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Assessing Financial Markets Through System Complexity Management

Paddrik, Mark
Thesis/Dissertation; Online
Paddrik, Mark
Beling, Peter
Scherer, William
Today’s data-driven, electronic financial markets, wherein highly automated and, often, high frequency trading has become the norm for major participants, present significant technical challenges that complicate effective monitoring of their most fundamental functions, trade and the price discovery. Though regulators are implementing new surveillance systems capable of capturing all necessary market data to describe the details of market events, the fact that markets are fundamentally “complex systems” often undermines the use of conventional assessment techniques. The research work underlying this dissertation provides new approaches for analyzing financial markets that can help overcome these problems and demonstrates how each can be used to better understand the state of the market’s trading and price discovery processes. These approaches utilize adaptations of methods employing data visualizations, Markov State modeling, and agent based simulations that have been more commonly used in other fields. The occurrence of abnormal pricing anomalies in today’s complex markets has particularly intensified the demand for better monitoring and assessment, as it is crucial for regulators to be able to work to protect orderliness in markets and, thus, build confidence for both the industry and the public. These anomalies are transient, unique events that suddenly and unexpectedly take place in markets which are fundamentally complex systems environments with large numbers of participants each having their own, individual, ever-adapting views and decision-making processes. Much of the research effort in the dissertation is aimed at improving the capabilities of financial regulators and exchanges to better understand the precursors of such abnormal events and approach their investigation using methods that help overcome the effects of systematic complexities inherent in today’s data intensive markets. Through examination of financial markets as complex systems designed to support efficient and fair trade and pricing, this work has focused on untangling behavioral complexities by demonstrating how to apply techniques used in engineering that are well-suited for the study of such systems. By breaking down the complexities based on the desired tasks and objectives, this work shows how issues arising from imaginary, periodic, and combinatorial complexities can be managed by using visual analytical techniques, Markov anomaly detection, and agent-based simulation. Through the use of such tools, regulators and exchanges can not only improve their analysis of markets post an event of interest, such as a “Flash Crash”, but, also, analyze behaviors peri- and pre- events of interest.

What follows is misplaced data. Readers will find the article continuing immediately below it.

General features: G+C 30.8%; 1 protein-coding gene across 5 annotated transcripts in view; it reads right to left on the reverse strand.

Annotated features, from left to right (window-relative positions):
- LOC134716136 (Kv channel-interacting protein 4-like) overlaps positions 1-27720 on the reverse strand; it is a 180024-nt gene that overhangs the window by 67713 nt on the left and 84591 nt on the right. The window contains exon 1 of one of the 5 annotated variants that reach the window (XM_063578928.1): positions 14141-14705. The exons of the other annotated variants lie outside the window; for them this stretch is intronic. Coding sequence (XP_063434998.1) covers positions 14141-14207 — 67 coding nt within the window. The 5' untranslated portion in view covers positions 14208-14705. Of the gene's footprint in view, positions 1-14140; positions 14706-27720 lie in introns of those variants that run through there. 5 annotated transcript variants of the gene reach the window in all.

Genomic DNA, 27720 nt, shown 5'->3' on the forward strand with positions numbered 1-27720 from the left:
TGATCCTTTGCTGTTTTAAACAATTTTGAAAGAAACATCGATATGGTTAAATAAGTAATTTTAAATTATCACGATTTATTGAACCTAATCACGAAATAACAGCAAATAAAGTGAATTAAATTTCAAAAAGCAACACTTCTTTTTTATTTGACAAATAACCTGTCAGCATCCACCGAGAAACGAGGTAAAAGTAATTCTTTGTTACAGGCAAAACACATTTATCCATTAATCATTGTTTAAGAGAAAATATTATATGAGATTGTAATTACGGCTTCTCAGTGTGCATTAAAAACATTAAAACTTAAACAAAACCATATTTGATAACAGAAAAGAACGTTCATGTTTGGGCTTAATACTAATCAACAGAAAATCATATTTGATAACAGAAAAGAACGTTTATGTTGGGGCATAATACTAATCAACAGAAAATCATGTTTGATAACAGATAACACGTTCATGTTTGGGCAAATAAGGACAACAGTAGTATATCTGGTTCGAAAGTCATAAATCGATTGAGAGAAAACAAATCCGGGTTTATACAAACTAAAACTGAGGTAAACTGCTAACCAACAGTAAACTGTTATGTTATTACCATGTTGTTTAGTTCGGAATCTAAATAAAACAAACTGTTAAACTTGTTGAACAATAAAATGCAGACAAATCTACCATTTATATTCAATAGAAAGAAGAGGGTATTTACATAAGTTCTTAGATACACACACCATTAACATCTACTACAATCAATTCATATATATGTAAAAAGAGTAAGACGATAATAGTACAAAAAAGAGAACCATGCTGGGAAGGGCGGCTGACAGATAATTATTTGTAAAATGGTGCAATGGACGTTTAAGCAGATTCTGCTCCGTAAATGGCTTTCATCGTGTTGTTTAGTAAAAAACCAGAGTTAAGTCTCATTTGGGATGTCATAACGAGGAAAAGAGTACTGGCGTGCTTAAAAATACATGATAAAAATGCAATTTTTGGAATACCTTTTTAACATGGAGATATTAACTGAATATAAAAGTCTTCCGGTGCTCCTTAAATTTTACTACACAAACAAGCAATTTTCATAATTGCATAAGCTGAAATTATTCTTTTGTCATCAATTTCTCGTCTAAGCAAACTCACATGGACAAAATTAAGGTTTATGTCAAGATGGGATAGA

University of Virginia, Department of Systems Engineering, PHD, 2013
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